"It’s vital that as many people as possible who are at higher risk from complications of COVID-19 join the trial so we can rapidly learn if exciting new treatments really do help people get better quicker and reduce pressures on the NHS. The health services will then be able to rapidly get evidence-based treatments out to those sick with COVID and who are at greatest risk of complications."
Professor Nick Lemoine, Medical Director of the National Institute for Health Research Clinical Research Network (CRN) said: "When taken in the earliest stages of infection, these ground-breaking, purpose-designed COVID-19 antiviral treatments hold the potential to greatly improve outcomes for patients most at risk from the disease.
"Earlier trials have shown these oral new antivirals to be safe and highly effective in treating COVID-19. However more data is needed on how well they work in populations that are largely vaccinated - as we have in the UK. The PANORAMIC trial will rapidly generate the additional evidence needed for the NHS to roll-out this exciting new generation of COVID-19 treatments, as quickly and safely as possible. But to do that, we need your help.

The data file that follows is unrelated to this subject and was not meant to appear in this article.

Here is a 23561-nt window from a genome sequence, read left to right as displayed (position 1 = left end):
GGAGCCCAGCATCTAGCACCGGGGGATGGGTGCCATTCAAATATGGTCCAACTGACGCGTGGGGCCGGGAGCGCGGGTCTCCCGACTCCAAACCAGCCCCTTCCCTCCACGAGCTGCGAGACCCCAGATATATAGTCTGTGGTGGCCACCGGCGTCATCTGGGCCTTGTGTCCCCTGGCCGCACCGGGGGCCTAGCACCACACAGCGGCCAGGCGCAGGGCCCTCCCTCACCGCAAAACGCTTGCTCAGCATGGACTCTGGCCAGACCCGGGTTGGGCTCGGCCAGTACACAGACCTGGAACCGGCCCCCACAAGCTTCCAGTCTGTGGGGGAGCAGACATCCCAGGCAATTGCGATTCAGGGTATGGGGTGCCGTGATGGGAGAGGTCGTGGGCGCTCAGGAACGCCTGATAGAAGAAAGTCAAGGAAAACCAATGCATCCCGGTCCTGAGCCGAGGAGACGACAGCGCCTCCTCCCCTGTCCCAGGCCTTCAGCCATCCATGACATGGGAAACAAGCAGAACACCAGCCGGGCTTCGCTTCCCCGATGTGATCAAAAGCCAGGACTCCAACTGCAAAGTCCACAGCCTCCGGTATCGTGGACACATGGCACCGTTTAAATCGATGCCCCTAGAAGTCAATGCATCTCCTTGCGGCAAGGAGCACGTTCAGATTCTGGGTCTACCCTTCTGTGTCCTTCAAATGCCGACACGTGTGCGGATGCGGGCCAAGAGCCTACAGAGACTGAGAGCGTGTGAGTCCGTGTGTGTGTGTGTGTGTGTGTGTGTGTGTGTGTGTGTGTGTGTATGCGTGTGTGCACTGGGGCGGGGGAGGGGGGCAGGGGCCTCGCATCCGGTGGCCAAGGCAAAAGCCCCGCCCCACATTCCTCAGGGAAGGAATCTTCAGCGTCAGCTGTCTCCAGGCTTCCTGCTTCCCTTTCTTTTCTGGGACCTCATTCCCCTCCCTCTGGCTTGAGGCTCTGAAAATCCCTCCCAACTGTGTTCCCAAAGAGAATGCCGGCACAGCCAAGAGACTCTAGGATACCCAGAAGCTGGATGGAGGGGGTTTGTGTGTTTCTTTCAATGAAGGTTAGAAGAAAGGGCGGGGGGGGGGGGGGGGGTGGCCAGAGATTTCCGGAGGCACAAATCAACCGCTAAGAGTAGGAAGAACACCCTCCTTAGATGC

"If you have a PCR-confirmed COVID-19 test, are within five days of symptom onset - and meet the study eligibility criteria - we urge you to volunteer for this pivotal study. Participants take part from the comfort of their own homes and there is no need to visit a clinic or hospital. Visit the PANORAMIC website to sign up, or speak to your GP or healthcare professional about taking part."
Professor Mahendra Patel, the trial’s Pharmacy and Inclusion and Diversity Lead, said: "PANORAMIC will be working closely with pharmacists and their teams across settings to help play a crucial role in raising the awareness of the trial UK-wide and in supporting greater recruitment of volunteers from disadvantaged and diverse backgrounds."
Professor Saye Khoo, from the University of Liverpool, said: "The availability of antiviral tablets given early in SARS-CoV-2 infection to prevent development of severe disease marks a new chapter in our fight against COVID 19. In a week dominated by the spread of the Omicron variant it is also a timely reminder that we need every weapon at our disposal: antivirals have an increasingly important role as this story unfolds.
"Molnupiravir is a drug first tested in the UK by the Liverpool-led AGILE consortium. We quickly determined the correct dose for use in COVID 19 which was subsequently utilised by trials of the drug across the world. AGILE is the UK's early phase platform, designed to support large late-phase trials and our contribution to the evalution of drug safety of molnupiravir and other antivirals in PANORAMIC attests to the success of this approach."
PANORAMIC is led by Oxford University’s Primary Care Clinical Trials Unit, funded by the National Institute for Health Research (NIHR), while delivery of the trial is supported by the NIHR Clinical Research Network.
For further information, please visit www.panoramictrial.org